Corporate IT Is Not Dead

Last week the New York Times Bits blog published an article with some recent Forrester data we published entitled "IT Departments Lose Their Clout Over Phone Choices" here. The article got all the data facts right about people provisioning their own technology, but I was kinda surprised by some of the virulent comments people posted about the article. The first commenter claimed: "This is the beginning of the end of the corporate IT department."

Really? I'm not sure why people jump to this conclusion when they hear the word "IT consumerization," but I've seen it more than once before. I think it's really naive. People typically support this "death of IT" viewpoint with assertions like: 1.) technology is getting easier to use; 2.) people are getting smarter about how to use tech; and 3.) IT people just get in the way. The first and second points are accurate: technology *is* getting easier to use and provision, and generally speaking, our data indicates every generation is getting more tech savvy. That's a good thing we should all celebrate because it likely means lower costs for low value stuff that IT people must do today (e.g. resetting passwords, installing software, distributing software patches, fixing machines, etc.). But to assume this is the only role of IT people shows profound ignorance. And considering consumerization (read the influence of Google, Apple, etc.) has been with us for at least five years and the corporate IT job market has fared better than most occupations, there seems to be no basis in fact that IT is growing less necessary as consumerization rises.

I for one would much prefer to see IT people working on stuff that adds net new value to the business. I just came off Forrester's Content & Collaboration Forum, during which we saw some of the great examples of high value stuff IT people can and should be doing more of -- like Dan Ranta of ConocoPhilips who fosters internal networks for operational effectiveness at the oil and gas giant; or Jason Lamon of Fishbowl Solutions who built an amazing iPad app for salespeople at Medtronic; or Roberta Cadieux of Kraft who has transformed just about every piece of technology employees use to improve the workplace experience over the last few years.

If consumerization helps free up these people and others' time to do more of what they're doing, I'm all for it. 

Consumerization may just bring about the rebirth of corporate IT.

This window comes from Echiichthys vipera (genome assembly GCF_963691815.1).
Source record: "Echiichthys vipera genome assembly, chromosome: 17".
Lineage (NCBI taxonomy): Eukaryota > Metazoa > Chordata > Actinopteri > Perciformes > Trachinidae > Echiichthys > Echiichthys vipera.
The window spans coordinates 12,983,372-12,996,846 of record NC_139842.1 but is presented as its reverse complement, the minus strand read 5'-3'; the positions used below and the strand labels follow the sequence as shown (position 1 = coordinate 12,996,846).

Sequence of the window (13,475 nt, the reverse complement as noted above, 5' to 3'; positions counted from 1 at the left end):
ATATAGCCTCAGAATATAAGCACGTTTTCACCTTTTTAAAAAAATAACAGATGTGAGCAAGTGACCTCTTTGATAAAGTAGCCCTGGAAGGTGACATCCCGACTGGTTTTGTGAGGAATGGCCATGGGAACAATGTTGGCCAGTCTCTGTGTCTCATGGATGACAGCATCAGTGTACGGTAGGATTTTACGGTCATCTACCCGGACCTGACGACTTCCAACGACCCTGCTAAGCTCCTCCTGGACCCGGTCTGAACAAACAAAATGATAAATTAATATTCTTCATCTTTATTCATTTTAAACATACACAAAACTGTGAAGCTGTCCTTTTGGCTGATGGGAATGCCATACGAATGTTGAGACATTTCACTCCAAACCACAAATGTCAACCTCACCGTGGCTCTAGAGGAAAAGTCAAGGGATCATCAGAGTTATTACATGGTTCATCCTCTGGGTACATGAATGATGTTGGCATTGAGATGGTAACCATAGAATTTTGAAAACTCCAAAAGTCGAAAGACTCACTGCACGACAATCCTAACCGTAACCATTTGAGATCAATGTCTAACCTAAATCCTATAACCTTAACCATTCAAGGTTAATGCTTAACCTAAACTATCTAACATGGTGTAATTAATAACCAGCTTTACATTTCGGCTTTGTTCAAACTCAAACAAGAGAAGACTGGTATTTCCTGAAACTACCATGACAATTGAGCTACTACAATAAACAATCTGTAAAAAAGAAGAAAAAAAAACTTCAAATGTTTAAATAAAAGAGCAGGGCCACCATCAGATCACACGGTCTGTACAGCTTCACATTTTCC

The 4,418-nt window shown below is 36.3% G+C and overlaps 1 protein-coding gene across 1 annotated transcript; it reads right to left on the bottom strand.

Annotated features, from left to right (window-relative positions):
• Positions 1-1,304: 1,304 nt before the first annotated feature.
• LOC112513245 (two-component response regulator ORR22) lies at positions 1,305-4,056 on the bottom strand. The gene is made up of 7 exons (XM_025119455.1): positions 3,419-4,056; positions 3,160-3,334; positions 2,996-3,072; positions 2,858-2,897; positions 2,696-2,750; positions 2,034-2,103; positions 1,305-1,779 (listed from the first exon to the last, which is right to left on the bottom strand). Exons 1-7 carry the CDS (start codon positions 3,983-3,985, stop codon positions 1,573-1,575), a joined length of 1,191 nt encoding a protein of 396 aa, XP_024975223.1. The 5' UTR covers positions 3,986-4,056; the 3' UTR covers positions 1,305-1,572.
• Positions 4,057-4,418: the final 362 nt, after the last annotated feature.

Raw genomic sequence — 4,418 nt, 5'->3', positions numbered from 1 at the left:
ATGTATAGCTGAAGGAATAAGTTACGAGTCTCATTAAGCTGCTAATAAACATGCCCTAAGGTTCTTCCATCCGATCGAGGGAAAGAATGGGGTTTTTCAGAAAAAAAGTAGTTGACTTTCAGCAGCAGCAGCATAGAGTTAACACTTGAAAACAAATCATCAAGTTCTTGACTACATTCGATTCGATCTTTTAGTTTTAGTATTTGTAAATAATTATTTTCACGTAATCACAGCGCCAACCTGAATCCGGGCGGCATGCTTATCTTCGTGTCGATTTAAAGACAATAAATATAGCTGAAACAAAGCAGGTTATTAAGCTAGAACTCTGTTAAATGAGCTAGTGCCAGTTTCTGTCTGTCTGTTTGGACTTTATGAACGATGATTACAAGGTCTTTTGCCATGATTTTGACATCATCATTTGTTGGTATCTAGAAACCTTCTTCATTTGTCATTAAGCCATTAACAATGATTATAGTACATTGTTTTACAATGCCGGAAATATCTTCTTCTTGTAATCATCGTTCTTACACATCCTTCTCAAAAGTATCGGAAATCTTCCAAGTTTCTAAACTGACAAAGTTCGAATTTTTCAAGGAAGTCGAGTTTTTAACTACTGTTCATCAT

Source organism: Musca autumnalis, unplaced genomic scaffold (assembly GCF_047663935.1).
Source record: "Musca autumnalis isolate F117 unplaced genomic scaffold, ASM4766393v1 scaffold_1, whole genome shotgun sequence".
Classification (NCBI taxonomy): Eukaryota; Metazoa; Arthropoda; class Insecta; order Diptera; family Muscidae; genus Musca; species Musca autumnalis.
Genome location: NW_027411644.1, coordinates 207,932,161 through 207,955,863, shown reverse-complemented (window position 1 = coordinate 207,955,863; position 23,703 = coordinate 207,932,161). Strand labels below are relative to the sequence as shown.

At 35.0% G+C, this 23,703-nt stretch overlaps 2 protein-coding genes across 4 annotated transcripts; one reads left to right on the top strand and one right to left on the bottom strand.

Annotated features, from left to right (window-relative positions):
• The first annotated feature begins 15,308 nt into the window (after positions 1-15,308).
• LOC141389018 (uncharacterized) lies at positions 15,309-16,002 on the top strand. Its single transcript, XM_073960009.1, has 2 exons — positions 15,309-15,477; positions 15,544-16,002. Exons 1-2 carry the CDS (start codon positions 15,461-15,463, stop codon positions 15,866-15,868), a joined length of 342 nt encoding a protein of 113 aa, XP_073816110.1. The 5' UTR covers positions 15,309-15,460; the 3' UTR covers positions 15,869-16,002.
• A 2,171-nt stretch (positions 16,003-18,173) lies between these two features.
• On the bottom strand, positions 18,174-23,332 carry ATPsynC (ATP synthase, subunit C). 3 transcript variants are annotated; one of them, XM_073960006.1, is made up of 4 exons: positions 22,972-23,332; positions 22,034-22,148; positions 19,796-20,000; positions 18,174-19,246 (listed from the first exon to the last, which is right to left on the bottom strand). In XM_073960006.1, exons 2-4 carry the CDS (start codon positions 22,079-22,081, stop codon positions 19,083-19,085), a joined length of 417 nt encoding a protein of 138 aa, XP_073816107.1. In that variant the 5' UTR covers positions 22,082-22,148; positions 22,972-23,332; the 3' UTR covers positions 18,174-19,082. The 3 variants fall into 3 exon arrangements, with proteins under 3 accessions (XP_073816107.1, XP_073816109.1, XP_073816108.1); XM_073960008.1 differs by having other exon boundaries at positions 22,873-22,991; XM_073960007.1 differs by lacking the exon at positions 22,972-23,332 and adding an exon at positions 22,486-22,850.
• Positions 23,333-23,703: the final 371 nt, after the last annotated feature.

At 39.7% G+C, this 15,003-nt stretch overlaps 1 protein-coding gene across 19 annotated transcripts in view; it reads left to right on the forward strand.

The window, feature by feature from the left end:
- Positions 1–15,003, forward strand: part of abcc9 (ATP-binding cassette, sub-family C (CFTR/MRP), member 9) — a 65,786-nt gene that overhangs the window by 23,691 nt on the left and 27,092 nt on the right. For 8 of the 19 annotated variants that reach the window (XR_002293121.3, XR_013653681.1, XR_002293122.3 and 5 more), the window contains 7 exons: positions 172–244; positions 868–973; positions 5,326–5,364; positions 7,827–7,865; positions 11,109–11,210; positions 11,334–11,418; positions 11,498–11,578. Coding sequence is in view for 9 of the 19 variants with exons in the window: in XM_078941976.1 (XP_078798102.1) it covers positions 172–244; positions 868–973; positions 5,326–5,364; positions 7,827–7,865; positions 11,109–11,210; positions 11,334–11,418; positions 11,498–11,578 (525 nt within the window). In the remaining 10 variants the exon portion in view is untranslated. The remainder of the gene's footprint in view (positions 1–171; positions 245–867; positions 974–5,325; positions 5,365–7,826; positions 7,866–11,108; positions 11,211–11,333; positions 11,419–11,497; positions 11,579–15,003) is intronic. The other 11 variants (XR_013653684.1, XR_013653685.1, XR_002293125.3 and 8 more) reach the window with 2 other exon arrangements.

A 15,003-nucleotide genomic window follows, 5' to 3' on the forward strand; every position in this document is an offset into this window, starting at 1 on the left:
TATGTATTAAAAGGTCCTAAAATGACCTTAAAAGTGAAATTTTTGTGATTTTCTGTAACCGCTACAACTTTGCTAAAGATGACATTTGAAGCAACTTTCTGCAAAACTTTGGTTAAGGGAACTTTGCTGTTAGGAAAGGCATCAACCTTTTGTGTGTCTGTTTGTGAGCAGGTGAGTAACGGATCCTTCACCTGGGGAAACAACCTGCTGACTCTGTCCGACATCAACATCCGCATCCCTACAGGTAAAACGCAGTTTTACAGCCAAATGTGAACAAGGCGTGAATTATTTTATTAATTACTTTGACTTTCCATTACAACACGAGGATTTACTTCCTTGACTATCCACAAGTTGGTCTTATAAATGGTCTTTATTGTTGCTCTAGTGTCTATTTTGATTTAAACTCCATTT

Comments

Consumerization is nothing new

Good post Matthew. I agree that consumerization and "bring your own device" can represent opportunities for IT given the right mindset. These developments don't mean the end of IT, but they do mean change for IT, and that is scary for some. For IT organizations willing to step up, their role will become more central and strategic, from "building and operating" to "sourcing and orchestrating". Which of those sound more interesting?

The other thing to note is that consumerization is nothing new to IT. As new technologies are adopted by consumers, they will inevitably find their way into the enterprise, assuming they have business value. We've seen before that IT must continuously perform a balancing act between enabling users to take advantage of these new technologies, while at the same time enforcing standards, manageability and compliance.

I recently wrote a blog that explores some of these past examples of consumerization. If interested, check it out here:
http://blog.matrix42.com/content/consumerization-it-nothing-new

In my experience, many people

In my experience, many people within an organisation outside of the IT department do not understand a great deal about the functions that an IT department performs. And you could argue, they shouldn't need to.

Which is something consumerization doesn't make any easier. For example, people still ask why getting extra storage space is such an issue. After all, they can go to PC World and buy a 1Tb disk for a few hundred pounds, so why is adding more space to our servers such an issue?

Without a transparent, informative approach, those who work in IT departments will often appear to be obstructive and reluctant when it comes to introducing new technologies people have got used to at home. Education and openness is surely a good way forward.

I agree Adam that more IT

I agree Adam that more IT folks need to put on a marketing/communication hat when faced with those sorts of questions. It also helps if your shop is open to exploring more cost effective and agile solutions for things like storage.

Like many "death of..." stories there always more grey than black and white.

IT is far from dead

We (chess media group) actually just released our state of e2.0 report and one of the things we found that by far, the greatest number of deployment happen when IT and business unit leaders work together. However when emergent collaboration deployment are led by either business units or IT departments, then business units far eclipse IT departments.

In fact, every company I have worked with, interviewed, or researched has always had IT involved with emergent collaboration deployment. Granted ITs role might change a bit to work closer with business units it's far from dead and never will be.